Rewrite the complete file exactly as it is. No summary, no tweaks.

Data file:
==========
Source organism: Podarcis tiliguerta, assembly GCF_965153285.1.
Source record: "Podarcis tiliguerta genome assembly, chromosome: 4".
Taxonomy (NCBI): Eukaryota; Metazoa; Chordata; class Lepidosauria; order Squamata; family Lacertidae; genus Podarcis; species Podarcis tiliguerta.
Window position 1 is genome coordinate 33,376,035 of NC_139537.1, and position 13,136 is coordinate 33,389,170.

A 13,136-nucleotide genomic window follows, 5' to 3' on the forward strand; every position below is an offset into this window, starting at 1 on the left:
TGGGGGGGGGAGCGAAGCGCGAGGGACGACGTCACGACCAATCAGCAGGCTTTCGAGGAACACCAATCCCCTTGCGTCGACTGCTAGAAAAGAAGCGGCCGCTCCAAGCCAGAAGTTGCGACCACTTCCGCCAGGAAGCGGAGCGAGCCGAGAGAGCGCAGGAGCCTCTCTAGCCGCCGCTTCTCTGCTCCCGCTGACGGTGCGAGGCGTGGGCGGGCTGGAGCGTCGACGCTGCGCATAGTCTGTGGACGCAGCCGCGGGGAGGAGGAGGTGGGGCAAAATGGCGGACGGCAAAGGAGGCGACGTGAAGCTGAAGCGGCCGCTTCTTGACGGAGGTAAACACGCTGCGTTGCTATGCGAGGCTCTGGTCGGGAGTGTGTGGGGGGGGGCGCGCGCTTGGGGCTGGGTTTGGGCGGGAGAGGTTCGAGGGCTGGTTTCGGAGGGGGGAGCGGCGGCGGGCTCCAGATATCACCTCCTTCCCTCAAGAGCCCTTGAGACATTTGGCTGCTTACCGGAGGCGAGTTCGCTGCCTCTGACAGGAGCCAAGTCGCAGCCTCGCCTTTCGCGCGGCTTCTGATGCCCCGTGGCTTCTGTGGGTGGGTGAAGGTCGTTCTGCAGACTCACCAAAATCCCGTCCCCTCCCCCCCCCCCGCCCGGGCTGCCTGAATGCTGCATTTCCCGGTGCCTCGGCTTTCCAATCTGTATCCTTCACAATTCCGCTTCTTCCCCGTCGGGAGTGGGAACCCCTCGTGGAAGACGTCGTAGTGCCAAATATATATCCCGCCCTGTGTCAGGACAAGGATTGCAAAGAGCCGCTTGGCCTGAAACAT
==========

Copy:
Source organism: Podarcis tiliguerta, assembly GCF_965153285.1.
Source record: "Podarcis tiliguerta genome assembly, chromosome: 4".
Taxonomy (NCBI): Eukaryota; Metazoa; Chordata; class Lepidosauria; order Squamata; family Lacertidae; genus Podarcis; species Podarcis tiliguerta.
Window position 1 is genome coordinate 33,376,035 of NC_139537.1, and position 13,136 is coordinate 33,389,170.

A 13,136-nucleotide genomic window follows, 5' to 3' on the forward strand; every position below is an offset into this window, starting at 1 on the left:
TGGGGGGGGGAGCGAAGCGCGAGGGACGACGTCACGACCAATCAGCAGGCTTTCGAGGAACACCAATCCCCTTGCGTCGACTGCTAGAAAAGAAGCGGCCGCTCCAAGCCAGAAGTTGCGACCACTTCCGCCAGGAAGCGGAGCGAGCCGAGAGAGCGCAGGAGCCTCTCTAGCCGCCGCTTCTCTGCTCCCGCTGACGGTGCGAGGCGTGGGCGGGCTGGAGCGTCGACGCTGCGCATAGTCTGTGGACGCAGCCGCGGGGAGGAGGAGGTGGGGCAAAATGGCGGACGGCAAAGGAGGCGACGTGAAGCTGAAGCGGCCGCTTCTTGACGGAGGTAAACACGCTGCGTTGCTATGCGAGGCTCTGGTCGGGAGTGTGTGGGGGGGGGCGCGCGCTTGGGGCTGGGTTTGGGCGGGAGAGGTTCGAGGGCTGGTTTCGGAGGGGGGAGCGGCGGCGGGCTCCAGATATCACCTCCTTCCCTCAAGAGCCCTTGAGACATTTGGCTGCTTACCGGAGGCGAGTTCGCTGCCTCTGACAGGAGCCAAGTCGCAGCCTCGCCTTTCGCGCGGCTTCTGATGCCCCGTGGCTTCTGTGGGTGGGTGAAGGTCGTTCTGCAGACTCACCAAAATCCCGTCCCCTCCCCCCCCCCCGCCCGGGCTGCCTGAATGCTGCATTTCCCGGTGCCTCGGCTTTCCAATCTGTATCCTTCACAATTCCGCTTCTTCCCCGTCGGGAGTGGGAACCCCTCGTGGAAGACGTCGTAGTGCCAAATATATATCCCGCCCTGTGTCAGGACAAGGATTGCAAAGAGCCGCTTGGCCTGAAACAT